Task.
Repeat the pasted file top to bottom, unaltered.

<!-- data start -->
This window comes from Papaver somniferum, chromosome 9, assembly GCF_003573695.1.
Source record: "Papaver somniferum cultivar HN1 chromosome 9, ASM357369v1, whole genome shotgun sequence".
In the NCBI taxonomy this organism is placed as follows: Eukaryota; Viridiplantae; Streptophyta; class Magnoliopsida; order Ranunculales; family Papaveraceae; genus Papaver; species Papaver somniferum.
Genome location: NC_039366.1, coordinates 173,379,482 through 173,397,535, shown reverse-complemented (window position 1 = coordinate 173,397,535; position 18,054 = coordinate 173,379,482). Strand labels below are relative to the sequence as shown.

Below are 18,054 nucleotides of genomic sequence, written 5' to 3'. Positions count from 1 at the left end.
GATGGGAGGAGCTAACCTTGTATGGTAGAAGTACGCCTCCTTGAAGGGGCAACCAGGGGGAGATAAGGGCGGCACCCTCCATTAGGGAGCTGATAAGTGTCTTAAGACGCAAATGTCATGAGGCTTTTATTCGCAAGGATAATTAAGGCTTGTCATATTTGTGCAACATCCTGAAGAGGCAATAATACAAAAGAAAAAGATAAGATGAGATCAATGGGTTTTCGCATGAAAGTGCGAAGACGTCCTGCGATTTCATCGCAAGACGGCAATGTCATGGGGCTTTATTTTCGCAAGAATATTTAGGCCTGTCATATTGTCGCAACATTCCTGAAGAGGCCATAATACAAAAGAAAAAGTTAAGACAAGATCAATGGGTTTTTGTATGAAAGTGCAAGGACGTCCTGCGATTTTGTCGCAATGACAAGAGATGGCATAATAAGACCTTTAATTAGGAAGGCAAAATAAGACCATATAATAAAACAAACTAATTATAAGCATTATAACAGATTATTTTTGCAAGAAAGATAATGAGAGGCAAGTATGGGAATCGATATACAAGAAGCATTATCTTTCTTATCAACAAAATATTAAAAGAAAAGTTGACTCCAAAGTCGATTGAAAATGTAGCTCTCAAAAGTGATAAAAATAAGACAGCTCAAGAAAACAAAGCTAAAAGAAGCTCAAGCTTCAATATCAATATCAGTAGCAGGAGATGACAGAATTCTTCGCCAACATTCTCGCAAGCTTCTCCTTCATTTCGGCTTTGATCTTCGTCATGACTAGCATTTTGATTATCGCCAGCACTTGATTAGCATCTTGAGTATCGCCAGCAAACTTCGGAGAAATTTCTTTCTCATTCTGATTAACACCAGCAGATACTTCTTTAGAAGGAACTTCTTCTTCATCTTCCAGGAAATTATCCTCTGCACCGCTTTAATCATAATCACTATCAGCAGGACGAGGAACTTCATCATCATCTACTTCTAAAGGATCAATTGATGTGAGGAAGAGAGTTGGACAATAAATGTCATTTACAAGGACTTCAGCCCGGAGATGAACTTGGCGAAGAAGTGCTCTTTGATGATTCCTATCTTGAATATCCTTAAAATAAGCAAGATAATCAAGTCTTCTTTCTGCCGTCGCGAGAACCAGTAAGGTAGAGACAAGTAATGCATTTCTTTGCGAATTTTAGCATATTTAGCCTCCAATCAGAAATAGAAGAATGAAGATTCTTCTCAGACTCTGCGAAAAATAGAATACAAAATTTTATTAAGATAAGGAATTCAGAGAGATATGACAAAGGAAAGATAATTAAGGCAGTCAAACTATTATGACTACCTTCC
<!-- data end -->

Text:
This window comes from Papaver somniferum, chromosome 9, assembly GCF_003573695.1.
Source record: "Papaver somniferum cultivar HN1 chromosome 9, ASM357369v1, whole genome shotgun sequence".
In the NCBI taxonomy this organism is placed as follows: Eukaryota; Viridiplantae; Streptophyta; class Magnoliopsida; order Ranunculales; family Papaveraceae; genus Papaver; species Papaver somniferum.
Genome location: NC_039366.1, coordinates 173,379,482 through 173,397,535, shown reverse-complemented (window position 1 = coordinate 173,397,535; position 18,054 = coordinate 173,379,482). Strand labels below are relative to the sequence as shown.

Below are 18,054 nucleotides of genomic sequence, written 5' to 3'. Positions count from 1 at the left end.
GATGGGAGGAGCTAACCTTGTATGGTAGAAGTACGCCTCCTTGAAGGGGCAACCAGGGGGAGATAAGGGCGGCACCCTCCATTAGGGAGCTGATAAGTGTCTTAAGACGCAAATGTCATGAGGCTTTTATTCGCAAGGATAATTAAGGCTTGTCATATTTGTGCAACATCCTGAAGAGGCAATAATACAAAAGAAAAAGATAAGATGAGATCAATGGGTTTTCGCATGAAAGTGCGAAGACGTCCTGCGATTTCATCGCAAGACGGCAATGTCATGGGGCTTTATTTTCGCAAGAATATTTAGGCCTGTCATATTGTCGCAACATTCCTGAAGAGGCCATAATACAAAAGAAAAAGTTAAGACAAGATCAATGGGTTTTTGTATGAAAGTGCAAGGACGTCCTGCGATTTTGTCGCAATGACAAGAGATGGCATAATAAGACCTTTAATTAGGAAGGCAAAATAAGACCATATAATAAAACAAACTAATTATAAGCATTATAACAGATTATTTTTGCAAGAAAGATAATGAGAGGCAAGTATGGGAATCGATATACAAGAAGCATTATCTTTCTTATCAACAAAATATTAAAAGAAAAGTTGACTCCAAAGTCGATTGAAAATGTAGCTCTCAAAAGTGATAAAAATAAGACAGCTCAAGAAAACAAAGCTAAAAGAAGCTCAAGCTTCAATATCAATATCAGTAGCAGGAGATGACAGAATTCTTCGCCAACATTCTCGCAAGCTTCTCCTTCATTTCGGCTTTGATCTTCGTCATGACTAGCATTTTGATTATCGCCAGCACTTGATTAGCATCTTGAGTATCGCCAGCAAACTTCGGAGAAATTTCTTTCTCATTCTGATTAACACCAGCAGATACTTCTTTAGAAGGAACTTCTTCTTCATCTTCCAGGAAATTATCCTCTGCACCGCTTTAATCATAATCACTATCAGCAGGACGAGGAACTTCATCATCATCTACTTCTAAAGGATCAATTGATGTGAGGAAGAGAGTTGGACAATAAATGTCATTTACAAGGACTTCAGCCCGGAGATGAACTTGGCGAAGAAGTGCTCTTTGATGATTCCTATCTTGAATATCCTTAAAATAAGCAAGATAATCAAGTCTTCTTTCTGCCGTCGCGAGAACCAGTAAGGTAGAGACAAGTAATGCATTTCTTTGCGAATTTTAGCATATTTAGCCTCCAATCAGAAATAGAAGAATGAAGATTCTTCTCAGACTCTGCGAAAAATAGAATACAAAATTTTATTAAGATAAGGAATTCAGAGAGATATGACAAAGGAAAGATAATTAAGGCAGTCAAACTATTATGACTACCTTCC